3. Install a new oil temperature sensor: After applying thread sealant to the new sensor if necessary, your mechanic will insert the new oil temperature sensor.
  4. Reconnect the electrical connector: Your mechanic will reconnect the electrical connector to the oil temperature sensor
  5. Check the oil level: Your mechanic will clean any oil lost during the replacement and use a dipstick to check the oil level. If required, your mechanic will give your vehicle fresh oil.
After the replacement, your mechanic will clear any codes and test drive the vehicle to ensure the repair was successful.

What happens if I don’t replace my oil temperature sensor?

Without a properly functioning oil temperature sensor, your oil temperature gauge can not inform you when your engine oil is too hot, which could lead to: 
Engine issues are serious—and expensive—so you should take your vehicle to a mechanic immediately to replace your oil temperature sensor.

What is an oil temperature sensor?

The engine oil temperature sensor is an electronic sensor that monitors the temperature of the vehicle’s engine oil and communicates the information with the temperature gauge on your vehicle’s instrument cluster. This system allows you to monitor your oil temperature to avoid your engine overheating.
The oil temperature sensor is typically located on the engine block or the cylinder head.

When should I replace the oil temperature sensor on my car?

You should replace your oil temperature sensor when you notice the following:
  • Your check engine light has come on.
  • Oil temperature gauge is inaccurate.
  • Oil temperature gauge is unresponsive.
Regular oil changes and allowing your car to warm up before driving in the winter are good ways to prolong the life of your oil temperature sensor—and your engine.

How often should an oil temperature sensor be replaced?

There is no mileage or age limit for your vehicle’s oil temperature sensor. Instead, you should be aware of warning signs of a faulty oil temperature sensor and take your vehicle to a mechanic if you suspect you’re in need of a replacement.

Can I replace my oil temperature sensor myself?

Replacing an engine oil temperature sensor requires technical knowledge of your vehicle’s engine and electrical components. 
While it is possible to replace the sensor at home, most drivers should leave their oil temperature sensor replacement to a professional.

FAQs

You should avoid driving with a bad oil temperature sensor. Without a functioning sensor, your vehicle won’t know when your engine is overheating—so neither will you.
You could face expensive engine damage if your engine overheats, so you should stay off the roads and call a mechanic as soon as possible.
The oil temperature sensor is in the engine compartment, typically on the engine block or the cylinder head.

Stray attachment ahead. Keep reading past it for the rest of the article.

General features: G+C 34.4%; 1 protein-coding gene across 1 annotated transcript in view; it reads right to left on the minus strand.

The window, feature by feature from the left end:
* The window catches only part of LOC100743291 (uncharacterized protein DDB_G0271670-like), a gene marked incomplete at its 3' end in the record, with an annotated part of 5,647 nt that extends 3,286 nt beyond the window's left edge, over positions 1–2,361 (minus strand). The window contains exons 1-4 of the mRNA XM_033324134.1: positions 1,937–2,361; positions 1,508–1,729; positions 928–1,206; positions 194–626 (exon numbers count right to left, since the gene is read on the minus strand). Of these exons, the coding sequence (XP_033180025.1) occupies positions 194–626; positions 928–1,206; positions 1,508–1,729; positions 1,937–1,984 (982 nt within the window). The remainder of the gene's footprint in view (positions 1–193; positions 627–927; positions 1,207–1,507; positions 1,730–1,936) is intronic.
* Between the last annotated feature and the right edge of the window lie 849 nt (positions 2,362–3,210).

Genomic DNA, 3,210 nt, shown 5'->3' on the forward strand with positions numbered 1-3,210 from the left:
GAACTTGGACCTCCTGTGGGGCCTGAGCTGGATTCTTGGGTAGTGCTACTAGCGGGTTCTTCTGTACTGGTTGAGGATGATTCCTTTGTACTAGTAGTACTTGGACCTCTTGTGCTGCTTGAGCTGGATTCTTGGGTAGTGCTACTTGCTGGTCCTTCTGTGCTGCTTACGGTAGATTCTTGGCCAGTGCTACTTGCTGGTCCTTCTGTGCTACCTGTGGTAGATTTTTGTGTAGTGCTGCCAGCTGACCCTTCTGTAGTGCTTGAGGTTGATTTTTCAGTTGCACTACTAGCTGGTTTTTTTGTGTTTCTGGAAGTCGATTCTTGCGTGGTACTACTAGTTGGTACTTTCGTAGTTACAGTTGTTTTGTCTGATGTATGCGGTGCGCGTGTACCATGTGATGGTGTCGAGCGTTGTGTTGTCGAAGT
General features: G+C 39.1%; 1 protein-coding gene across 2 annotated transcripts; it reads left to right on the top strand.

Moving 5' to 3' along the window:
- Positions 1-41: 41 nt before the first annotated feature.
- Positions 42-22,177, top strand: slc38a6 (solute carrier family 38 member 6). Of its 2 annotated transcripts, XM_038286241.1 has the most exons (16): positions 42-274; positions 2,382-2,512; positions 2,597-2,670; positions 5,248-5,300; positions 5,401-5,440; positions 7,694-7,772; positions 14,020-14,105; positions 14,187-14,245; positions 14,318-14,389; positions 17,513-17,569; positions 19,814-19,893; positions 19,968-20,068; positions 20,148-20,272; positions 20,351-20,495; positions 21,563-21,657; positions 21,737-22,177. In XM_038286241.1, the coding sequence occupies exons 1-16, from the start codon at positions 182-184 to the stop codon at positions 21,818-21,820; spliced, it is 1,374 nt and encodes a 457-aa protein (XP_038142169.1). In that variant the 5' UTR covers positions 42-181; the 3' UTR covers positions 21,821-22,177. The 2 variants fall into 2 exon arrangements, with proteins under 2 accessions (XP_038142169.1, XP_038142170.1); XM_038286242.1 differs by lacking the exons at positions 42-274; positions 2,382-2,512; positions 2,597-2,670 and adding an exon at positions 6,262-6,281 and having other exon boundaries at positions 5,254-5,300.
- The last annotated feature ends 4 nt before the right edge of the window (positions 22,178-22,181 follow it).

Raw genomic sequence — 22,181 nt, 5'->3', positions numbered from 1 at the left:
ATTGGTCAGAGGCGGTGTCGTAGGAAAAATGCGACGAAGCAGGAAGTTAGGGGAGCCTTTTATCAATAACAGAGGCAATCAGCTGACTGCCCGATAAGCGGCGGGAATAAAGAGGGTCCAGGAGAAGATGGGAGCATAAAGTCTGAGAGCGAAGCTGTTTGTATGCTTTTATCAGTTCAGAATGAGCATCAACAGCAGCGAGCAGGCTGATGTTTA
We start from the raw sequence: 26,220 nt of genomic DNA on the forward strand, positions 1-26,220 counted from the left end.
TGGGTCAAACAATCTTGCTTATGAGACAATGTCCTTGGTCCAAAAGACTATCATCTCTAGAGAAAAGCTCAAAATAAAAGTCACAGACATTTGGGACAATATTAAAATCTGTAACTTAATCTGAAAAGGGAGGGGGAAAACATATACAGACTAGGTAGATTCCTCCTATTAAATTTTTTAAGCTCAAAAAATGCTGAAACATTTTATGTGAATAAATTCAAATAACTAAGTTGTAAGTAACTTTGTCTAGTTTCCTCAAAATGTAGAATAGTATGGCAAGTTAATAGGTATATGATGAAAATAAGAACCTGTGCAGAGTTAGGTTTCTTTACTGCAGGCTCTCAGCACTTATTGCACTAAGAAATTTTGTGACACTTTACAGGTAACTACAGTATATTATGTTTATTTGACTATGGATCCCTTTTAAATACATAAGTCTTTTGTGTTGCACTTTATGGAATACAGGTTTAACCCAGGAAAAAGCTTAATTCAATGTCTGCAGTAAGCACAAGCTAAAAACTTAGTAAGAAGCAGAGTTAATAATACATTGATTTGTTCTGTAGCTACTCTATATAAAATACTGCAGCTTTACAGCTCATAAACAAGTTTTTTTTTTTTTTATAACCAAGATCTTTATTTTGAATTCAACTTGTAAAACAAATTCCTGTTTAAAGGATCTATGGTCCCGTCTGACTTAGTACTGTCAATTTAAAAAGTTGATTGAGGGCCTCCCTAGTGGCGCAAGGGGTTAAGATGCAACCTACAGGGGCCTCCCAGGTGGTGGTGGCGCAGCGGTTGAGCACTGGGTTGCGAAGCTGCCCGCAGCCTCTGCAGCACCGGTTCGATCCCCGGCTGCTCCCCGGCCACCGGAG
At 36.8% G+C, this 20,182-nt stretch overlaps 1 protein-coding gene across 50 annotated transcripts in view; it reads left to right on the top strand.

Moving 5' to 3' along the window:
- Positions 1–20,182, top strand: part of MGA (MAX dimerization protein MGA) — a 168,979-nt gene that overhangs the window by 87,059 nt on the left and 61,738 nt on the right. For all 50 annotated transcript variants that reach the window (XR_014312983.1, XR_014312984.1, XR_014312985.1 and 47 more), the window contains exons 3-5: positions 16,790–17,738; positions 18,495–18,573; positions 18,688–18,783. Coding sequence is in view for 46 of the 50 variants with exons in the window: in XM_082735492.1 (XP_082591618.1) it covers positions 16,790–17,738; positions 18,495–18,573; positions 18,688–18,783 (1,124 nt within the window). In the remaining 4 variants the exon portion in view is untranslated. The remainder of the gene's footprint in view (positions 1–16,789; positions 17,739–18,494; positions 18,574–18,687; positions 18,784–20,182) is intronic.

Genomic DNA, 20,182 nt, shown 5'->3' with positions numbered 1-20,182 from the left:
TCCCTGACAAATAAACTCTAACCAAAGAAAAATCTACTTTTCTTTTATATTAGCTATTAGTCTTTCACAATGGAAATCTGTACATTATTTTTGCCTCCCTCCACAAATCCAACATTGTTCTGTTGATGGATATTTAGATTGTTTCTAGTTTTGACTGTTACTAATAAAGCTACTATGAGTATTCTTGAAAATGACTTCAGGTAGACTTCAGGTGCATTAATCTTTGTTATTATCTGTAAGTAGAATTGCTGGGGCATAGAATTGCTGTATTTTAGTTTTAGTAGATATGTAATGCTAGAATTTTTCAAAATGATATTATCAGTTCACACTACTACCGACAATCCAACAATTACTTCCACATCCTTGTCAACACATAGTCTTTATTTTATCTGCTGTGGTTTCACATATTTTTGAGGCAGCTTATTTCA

With a faulty oil temperature sensor, you might experience the following:
  • Your check engine warning light has come on.
  • Oil temperature gauge is inaccurate.
  • Oil temperature gauge is unresponsive.
Without a proper reading from your temperature gauge, your engine could overheat, leading to steep repair costs.

Meet Our Experts

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John Davis
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Car Expert
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Certified mechanic with 10+ years of experience
John Davis is an expert automotive writer and former automotive mechanic. John's work spans multiple categories, and he relishes the opportunity to research a new subject and expand his area of expertise and industry knowledge. To date, John has written more than 200 articles covering car maintenance and care, car advice, how-to guides, and more.
Prior to joining Jerry’s editorial team, John worked as a mechanic and freelance writer, creating content for clients including HotCars and SetPower.
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Jessica Barrett
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Car Expert
Jessica Barrett is a senior insurance writer and editor with 10 years of experience in the automotive and travel industries. A specialist in car insurance, car loans, and car ownership, Jessica’s mission is to create comprehensive content that car owners can use to manage their costs and improve their lives. As a managing editor for a team of writers and insurance specialists, Jessica has edited over 2,000 articles for Jerry on topics ranging from local insurance shopping tips to refinancing car loans with bad credit.
Before joining Jerry as a senior content editor in 2021, Jessica created visual content for clients such as Expedia, Vivid Seats, Budget Direct Car Insurance, Angie’s List, and HomeAdvisor. Her content was published in Business Insider, Forbes, Apartment Therapy, and the BBC.
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Kathleen Flear
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Car Expert
Kathleen Flear is an expert insurance writer and editor who heads up Jerry’s editorial team as director of content. Kathleen empowers drivers to make smart car ownership decisions through  best-in-class articles on insurance, loans, and maintenance. Prior to joining Jerry in 2021, Kathleen served as managing editor for a team of SEO content marketing professionals at Article-Writing.co and worked as a freelance writer and editor for a range of digital publications, including Chicago Literati magazine and Golden Words. She earned a bachelor’s degree in English language and literature from Queen’s University, and a master’s degree in creative writing and fiction from Sierra Nevada University.
*The price information provided on our car repair webpages is intended for general informational purposes only. Actual prices for car repair services may vary based on various factors, including but not limited to the make and model of your vehicle, the extent of repair required, and the prevailing market conditions. All prices for real repair shops are estimations based on our research only. Therefore, the prices listed on our webpages should not be considered as final quotes or binding offers.